Having baked so many flapjacks over the years Eve and I can tell you that this is the best recipe by a long way… perfect for hiking and backpacking!
These peanut flapjacks (or cookies) are simple to make, don’t require baking, use only 6 simple ingredients, and are quick to make with basic equipment. They freeze well with no loss of taste or texture and have survived being thrown around in our backpacks for days before being eaten.
Sarah first introduced Eve and me to these flapjacks by making a batch when we were backpacking the West Highland Way and being filmed for our documentary.
We now always have several of these made and ready to go in the freezer, to grab as a convenient but substantial breakfast or lunch when backpacking.
I am confident, although I have not tried it yet, that we could even make these whilst backpacking on a canister stove! This will be something for us to try in the winter.
The only potential downside is they can be a little oily, but for us, this is not an issue at all as we wrap them up well and usually eat them sat outside.
- Put the peanut butter, coconut oil, and cocoa powder in a large saucepan and melt on low heat.
- Once melted, remove from heat and stir in the oats, honey and vanilla.
- Chill for about 30 minutes until firm but pliable.
- Using your hands, mould it into thick cookie shapes.
- Chill in the fridge for at least 1 hour before eating or freezing.
We cut out 9.5 cm2 greaseproof paper squares to go below & on top of the flapjacks before putting them in bags and freezing them. We also use a 8cm round cookie cutter that we put on top of one of the grease-proof paper squares, pushing the mixture into with a spoon. We use approximately 90 - 95 grams of mixture per flapjack which makes 7 flapjacks, giving us 1 per day for a week!
- 250 grams (1 cup) peanut butter
- 70 grams (1/3 cup) coconut oil
- 35 grams (1/3 cup) cocoa powder
- 115 grams (1/3 cup) honey
- 2 tsp vanilla extract
- 170 grams (2 cups) of oats
We like to keep them in batches of two, one for Eve and one for me, in the freezer. Sarah can’t eat peanuts so that's why they are only in packs of two.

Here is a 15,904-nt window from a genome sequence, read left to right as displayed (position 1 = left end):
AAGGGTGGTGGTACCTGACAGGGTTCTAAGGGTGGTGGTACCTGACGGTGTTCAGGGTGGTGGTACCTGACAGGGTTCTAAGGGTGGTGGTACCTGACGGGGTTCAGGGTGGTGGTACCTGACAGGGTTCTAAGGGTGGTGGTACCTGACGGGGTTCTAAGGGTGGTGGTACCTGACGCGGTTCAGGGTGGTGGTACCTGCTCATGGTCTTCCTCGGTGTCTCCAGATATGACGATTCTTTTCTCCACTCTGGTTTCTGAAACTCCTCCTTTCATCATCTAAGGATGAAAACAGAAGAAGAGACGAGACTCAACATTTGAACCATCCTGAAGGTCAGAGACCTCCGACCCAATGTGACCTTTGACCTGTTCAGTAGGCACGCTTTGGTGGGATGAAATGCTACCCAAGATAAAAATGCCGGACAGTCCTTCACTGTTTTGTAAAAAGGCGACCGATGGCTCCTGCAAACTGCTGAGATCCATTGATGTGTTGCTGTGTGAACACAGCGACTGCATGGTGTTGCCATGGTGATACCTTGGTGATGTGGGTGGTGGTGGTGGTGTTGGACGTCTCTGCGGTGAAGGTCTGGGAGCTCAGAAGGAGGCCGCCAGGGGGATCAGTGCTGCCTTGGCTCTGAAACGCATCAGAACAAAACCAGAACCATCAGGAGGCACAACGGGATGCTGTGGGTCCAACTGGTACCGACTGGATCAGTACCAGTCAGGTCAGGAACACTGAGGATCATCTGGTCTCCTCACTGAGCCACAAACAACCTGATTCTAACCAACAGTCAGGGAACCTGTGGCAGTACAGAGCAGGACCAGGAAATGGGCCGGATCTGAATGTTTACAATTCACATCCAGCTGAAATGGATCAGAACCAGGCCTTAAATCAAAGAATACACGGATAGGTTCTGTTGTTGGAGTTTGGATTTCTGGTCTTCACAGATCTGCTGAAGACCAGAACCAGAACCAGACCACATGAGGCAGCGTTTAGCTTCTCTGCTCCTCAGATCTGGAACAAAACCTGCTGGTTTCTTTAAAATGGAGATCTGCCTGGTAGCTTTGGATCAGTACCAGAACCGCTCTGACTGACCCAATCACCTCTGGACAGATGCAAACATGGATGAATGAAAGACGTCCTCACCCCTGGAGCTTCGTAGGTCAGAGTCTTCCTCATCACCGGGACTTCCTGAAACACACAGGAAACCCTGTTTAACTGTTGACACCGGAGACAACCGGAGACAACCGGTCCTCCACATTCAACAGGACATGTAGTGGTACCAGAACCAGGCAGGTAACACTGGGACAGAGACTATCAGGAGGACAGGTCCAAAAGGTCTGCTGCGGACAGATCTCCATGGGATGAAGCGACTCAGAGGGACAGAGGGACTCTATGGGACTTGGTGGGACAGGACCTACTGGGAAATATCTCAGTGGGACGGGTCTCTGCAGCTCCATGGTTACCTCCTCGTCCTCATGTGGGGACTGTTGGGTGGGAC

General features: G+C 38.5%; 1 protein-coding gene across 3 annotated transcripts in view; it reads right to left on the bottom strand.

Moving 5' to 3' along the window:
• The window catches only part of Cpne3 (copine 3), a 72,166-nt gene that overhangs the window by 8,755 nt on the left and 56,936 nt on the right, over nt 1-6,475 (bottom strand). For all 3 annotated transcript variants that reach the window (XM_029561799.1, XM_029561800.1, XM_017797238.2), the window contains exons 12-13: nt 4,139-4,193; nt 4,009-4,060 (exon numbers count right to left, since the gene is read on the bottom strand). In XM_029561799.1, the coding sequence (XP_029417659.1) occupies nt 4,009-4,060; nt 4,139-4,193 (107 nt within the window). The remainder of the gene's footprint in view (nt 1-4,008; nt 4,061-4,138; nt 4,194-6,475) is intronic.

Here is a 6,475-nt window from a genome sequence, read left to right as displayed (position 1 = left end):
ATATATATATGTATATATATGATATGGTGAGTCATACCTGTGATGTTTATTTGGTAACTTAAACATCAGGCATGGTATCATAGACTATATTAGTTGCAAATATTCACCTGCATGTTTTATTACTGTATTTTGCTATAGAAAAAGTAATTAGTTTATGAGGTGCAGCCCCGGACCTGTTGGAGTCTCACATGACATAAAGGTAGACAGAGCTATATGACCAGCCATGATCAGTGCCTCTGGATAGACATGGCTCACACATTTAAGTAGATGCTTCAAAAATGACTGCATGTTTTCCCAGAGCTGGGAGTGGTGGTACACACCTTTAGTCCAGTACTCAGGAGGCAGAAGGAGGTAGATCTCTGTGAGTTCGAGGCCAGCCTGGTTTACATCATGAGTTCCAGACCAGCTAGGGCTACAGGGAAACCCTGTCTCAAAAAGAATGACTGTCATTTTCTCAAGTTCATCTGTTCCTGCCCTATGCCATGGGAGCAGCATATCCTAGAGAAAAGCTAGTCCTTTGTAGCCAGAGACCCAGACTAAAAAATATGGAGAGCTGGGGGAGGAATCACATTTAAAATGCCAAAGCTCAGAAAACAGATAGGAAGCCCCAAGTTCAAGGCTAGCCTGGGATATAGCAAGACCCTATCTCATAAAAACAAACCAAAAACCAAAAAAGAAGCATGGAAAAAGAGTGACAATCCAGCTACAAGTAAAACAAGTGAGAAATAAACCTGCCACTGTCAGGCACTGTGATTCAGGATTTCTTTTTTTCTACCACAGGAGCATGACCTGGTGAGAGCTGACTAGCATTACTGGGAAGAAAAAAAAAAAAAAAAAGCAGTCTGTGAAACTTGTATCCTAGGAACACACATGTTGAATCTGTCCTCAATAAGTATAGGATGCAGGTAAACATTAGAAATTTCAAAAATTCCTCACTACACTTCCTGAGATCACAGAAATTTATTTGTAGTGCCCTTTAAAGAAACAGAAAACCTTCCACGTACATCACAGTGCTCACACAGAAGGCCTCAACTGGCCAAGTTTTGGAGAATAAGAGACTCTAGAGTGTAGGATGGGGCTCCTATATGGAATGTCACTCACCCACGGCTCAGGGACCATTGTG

Adding a small square of grease-proof paper between them and then wrapping them, they can last for days in the fridge, even longer in an airtight container and months in the freezer. Having no water in them, and well wrapped we don't get any ice crystals forming on them.
I have carried these flapjacks for several days whilst backpacking with no disintegration or other issues, helped by the fact they contain no dairy!
I don't like the idea of eating honey as I try to eat a plant-based diet as much as I can. You could substitute the honey for golden syrup or even maple syrup, but that would increase the cost so we haven’t tried them with maple syrup yet.
The peanut butter we use is Meridian Smooth when it's on offer at Tesco. I would advise strongly against using any peanut butter with Palm Oil and to use butter with 100% peanuts. Aldi does a good one, it’s cheaper and can be purchased in 1kg containers!
You could also swap the peanut butter for almond butter or alternative nut butter but we like peanuts and they're cheaper!
You could try adding seeds and dried fruit such as raisins but we think the basic recipe is perfect for our needs.
If you are not as into the whole outdoors scene as we are and dont have to worry about carrying them for long periods of time, you could elevate the flapjacks by drizzling some chocolate over the top and decorating them somehow!
There you have it, our favourite breakfast flapjacks when we are backpacking. If you try making them yourself, please let us know how you get on and if you like them as much as we do.